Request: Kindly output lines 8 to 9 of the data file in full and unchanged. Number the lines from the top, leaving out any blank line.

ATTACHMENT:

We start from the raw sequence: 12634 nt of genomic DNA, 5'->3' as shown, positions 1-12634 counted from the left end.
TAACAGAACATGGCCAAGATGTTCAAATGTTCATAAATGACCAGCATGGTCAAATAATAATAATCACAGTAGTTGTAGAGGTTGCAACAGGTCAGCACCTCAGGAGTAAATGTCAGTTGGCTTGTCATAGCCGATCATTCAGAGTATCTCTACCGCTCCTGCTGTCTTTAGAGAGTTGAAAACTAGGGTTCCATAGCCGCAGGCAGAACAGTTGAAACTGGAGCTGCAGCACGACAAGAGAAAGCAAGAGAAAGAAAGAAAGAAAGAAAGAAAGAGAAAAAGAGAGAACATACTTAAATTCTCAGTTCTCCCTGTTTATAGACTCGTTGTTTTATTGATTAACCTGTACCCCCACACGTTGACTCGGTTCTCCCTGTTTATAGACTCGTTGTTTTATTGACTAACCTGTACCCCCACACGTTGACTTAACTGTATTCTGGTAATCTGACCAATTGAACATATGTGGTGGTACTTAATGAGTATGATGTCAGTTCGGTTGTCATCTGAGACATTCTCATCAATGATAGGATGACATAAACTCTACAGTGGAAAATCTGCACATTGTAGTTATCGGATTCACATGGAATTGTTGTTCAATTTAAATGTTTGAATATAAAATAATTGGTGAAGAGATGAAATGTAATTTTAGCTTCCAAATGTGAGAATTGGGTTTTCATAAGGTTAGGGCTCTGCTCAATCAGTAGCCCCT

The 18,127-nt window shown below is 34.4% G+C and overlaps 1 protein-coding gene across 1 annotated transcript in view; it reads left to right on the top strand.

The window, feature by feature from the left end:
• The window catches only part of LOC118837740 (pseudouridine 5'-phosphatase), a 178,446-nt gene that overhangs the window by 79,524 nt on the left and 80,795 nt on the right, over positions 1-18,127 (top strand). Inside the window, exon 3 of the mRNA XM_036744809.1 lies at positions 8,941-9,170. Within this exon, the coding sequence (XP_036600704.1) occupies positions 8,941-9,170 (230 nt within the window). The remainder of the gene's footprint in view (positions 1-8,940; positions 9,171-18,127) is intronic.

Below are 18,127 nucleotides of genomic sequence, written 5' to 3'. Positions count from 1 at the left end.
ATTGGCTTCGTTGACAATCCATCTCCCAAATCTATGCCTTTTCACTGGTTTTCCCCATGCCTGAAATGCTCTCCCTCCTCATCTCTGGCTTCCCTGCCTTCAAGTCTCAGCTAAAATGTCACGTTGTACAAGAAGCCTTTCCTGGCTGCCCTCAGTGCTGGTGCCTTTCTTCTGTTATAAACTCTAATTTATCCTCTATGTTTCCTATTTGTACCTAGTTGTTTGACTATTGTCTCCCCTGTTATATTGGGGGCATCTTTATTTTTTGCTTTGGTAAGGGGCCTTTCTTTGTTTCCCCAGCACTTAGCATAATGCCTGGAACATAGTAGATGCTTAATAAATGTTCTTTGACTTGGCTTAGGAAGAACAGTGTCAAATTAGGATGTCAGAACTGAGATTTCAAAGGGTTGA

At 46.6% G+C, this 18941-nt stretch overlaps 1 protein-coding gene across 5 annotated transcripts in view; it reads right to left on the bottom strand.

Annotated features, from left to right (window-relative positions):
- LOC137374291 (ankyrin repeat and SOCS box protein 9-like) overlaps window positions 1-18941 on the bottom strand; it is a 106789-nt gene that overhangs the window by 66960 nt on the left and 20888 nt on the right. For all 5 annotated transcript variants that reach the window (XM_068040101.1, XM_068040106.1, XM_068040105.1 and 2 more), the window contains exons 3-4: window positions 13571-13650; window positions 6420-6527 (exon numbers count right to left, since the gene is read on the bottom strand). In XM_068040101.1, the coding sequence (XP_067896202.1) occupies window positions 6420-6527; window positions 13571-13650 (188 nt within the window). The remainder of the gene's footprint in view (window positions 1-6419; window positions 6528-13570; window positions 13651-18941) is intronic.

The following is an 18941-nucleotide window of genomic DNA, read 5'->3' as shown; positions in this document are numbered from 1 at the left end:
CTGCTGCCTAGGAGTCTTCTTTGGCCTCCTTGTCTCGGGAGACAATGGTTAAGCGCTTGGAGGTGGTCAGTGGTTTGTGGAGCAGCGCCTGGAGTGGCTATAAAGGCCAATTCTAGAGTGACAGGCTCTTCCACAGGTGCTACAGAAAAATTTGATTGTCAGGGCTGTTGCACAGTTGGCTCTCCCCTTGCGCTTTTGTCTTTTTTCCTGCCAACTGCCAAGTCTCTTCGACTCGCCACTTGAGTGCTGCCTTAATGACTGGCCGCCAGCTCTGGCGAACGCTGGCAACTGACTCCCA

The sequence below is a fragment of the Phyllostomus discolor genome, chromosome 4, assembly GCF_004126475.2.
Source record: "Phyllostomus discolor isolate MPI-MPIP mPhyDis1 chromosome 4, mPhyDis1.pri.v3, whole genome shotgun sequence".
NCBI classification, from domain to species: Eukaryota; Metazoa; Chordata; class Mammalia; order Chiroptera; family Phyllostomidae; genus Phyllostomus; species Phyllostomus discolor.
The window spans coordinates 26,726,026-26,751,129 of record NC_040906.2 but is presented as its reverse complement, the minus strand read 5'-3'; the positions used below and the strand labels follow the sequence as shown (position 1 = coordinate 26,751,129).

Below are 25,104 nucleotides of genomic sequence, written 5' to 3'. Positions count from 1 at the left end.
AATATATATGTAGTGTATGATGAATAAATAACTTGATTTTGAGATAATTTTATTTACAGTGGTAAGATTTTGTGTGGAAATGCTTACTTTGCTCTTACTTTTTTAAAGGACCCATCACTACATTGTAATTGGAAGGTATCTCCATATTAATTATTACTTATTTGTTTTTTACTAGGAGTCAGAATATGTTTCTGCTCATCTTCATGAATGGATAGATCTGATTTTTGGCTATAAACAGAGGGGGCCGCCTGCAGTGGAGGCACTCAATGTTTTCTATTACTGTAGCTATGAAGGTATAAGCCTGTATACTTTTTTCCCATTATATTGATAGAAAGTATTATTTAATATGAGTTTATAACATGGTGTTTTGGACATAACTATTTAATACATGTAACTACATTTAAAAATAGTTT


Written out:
At 46.6% G+C, this 18941-nt stretch overlaps 1 protein-coding gene across 5 annotated transcripts in view; it reads right to left on the bottom strand.

Annotated features, from left to right (window-relative positions):